Fischer on the Lost Order and historical contingency

Determinism versus contingency. This is not something we worry about very much in the field of ACW studies because this is one arena in which you expect a lot of contingency historians. They seem to drift in on the waves of “what if.” The determinists, few as they are, cluster at the “outcome of the war” level.

Or do they?

In the aggregate of events that are named, classified, and stored in memory as battles, the fun for an ACW buff is isolating the events to a level of granularity where one event can be identified as the winning or losing moment. The assumption is one of multiple possible outcomes up to that point.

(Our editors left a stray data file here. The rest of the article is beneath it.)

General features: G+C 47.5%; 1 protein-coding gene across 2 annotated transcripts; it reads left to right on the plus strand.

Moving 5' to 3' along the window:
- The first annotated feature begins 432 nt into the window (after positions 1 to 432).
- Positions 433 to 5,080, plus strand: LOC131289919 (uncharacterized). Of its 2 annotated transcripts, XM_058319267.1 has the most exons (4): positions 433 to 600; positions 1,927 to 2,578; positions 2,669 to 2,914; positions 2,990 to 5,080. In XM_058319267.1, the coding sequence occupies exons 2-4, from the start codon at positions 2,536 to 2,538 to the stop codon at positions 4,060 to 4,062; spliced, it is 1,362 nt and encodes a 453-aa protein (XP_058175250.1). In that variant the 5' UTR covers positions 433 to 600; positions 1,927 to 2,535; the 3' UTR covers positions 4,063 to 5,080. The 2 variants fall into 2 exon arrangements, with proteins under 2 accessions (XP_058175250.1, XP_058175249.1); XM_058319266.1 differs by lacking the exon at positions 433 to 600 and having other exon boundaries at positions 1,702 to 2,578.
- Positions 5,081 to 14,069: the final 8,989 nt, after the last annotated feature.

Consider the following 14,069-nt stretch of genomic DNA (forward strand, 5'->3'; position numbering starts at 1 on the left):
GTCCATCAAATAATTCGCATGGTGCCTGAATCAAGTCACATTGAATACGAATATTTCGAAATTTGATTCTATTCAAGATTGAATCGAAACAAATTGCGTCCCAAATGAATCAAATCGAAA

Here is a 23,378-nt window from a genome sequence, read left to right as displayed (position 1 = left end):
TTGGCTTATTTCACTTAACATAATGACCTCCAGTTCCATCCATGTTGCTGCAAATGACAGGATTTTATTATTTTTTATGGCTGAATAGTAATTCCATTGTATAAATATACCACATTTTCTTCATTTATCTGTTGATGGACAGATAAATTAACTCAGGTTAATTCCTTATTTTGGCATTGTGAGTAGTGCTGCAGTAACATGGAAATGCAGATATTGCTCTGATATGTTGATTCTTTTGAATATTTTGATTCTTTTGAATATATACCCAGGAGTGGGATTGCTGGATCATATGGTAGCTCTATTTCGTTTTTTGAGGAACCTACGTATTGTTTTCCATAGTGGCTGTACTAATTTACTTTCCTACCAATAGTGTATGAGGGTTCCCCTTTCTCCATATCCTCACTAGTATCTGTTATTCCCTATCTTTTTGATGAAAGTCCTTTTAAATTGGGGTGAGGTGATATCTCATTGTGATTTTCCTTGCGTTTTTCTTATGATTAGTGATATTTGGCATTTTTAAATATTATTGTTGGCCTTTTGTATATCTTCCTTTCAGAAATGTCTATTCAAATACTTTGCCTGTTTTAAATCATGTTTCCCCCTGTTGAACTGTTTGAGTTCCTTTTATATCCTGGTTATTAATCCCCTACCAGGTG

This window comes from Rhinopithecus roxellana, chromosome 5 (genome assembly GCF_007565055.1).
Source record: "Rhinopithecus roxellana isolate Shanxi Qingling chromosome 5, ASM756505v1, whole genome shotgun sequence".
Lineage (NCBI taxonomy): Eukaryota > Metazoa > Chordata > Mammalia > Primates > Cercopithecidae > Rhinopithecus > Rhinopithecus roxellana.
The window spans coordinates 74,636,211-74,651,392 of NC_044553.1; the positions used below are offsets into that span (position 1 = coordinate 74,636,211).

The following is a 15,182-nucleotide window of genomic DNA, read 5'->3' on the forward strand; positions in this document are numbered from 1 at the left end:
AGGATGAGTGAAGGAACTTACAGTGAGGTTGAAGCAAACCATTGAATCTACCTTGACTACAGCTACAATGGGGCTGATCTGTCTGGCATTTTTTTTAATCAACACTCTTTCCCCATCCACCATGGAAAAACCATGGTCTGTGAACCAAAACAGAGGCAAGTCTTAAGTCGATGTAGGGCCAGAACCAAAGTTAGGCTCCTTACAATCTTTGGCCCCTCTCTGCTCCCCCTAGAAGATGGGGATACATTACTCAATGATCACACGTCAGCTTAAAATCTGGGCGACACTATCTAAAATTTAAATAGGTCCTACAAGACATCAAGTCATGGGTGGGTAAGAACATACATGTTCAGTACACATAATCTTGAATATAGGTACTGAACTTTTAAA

And at that point, this harmless contingency analysis crosses a dangerous line: a search for discovery of the irreversible point, the point that determines an outcome, regardless of later developments.

In his 1970 book, Historians’ Fallacies, David Hackett Fischer called this the reductive fallacy and illustrated it with the classic example of the "legendary battle that was lost for the want of a horseshoe nail." He also develops the loss of Lee’s Special Orders 191 to illustrate this fallacy.

More on which tomorrow.